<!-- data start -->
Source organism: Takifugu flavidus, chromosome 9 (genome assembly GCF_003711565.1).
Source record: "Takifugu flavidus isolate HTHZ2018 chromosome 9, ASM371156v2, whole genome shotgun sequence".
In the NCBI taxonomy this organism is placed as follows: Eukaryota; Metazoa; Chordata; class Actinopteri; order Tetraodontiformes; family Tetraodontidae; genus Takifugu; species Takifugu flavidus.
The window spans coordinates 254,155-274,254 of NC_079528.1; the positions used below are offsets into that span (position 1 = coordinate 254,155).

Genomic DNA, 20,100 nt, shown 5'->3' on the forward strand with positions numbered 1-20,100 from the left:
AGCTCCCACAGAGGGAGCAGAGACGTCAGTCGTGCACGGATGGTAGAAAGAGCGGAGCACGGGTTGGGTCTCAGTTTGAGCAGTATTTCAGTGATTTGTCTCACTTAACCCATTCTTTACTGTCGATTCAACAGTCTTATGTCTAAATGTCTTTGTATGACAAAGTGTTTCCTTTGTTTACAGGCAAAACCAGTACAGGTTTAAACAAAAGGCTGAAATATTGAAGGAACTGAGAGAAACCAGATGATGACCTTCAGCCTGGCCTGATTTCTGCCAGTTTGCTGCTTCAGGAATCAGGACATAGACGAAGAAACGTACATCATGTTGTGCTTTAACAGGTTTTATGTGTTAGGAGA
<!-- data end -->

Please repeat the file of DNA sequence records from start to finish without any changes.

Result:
Source organism: Takifugu flavidus, chromosome 9 (genome assembly GCF_003711565.1).
Source record: "Takifugu flavidus isolate HTHZ2018 chromosome 9, ASM371156v2, whole genome shotgun sequence".
In the NCBI taxonomy this organism is placed as follows: Eukaryota; Metazoa; Chordata; class Actinopteri; order Tetraodontiformes; family Tetraodontidae; genus Takifugu; species Takifugu flavidus.
The window spans coordinates 254,155-274,254 of NC_079528.1; the positions used below are offsets into that span (position 1 = coordinate 254,155).

Genomic DNA, 20,100 nt, shown 5'->3' on the forward strand with positions numbered 1-20,100 from the left:
AGCTCCCACAGAGGGAGCAGAGACGTCAGTCGTGCACGGATGGTAGAAAGAGCGGAGCACGGGTTGGGTCTCAGTTTGAGCAGTATTTCAGTGATTTGTCTCACTTAACCCATTCTTTACTGTCGATTCAACAGTCTTATGTCTAAATGTCTTTGTATGACAAAGTGTTTCCTTTGTTTACAGGCAAAACCAGTACAGGTTTAAACAAAAGGCTGAAATATTGAAGGAACTGAGAGAAACCAGATGATGACCTTCAGCCTGGCCTGATTTCTGCCAGTTTGCTGCTTCAGGAATCAGGACATAGACGAAGAAACGTACATCATGTTGTGCTTTAACAGGTTTTATGTGTTAGGAGA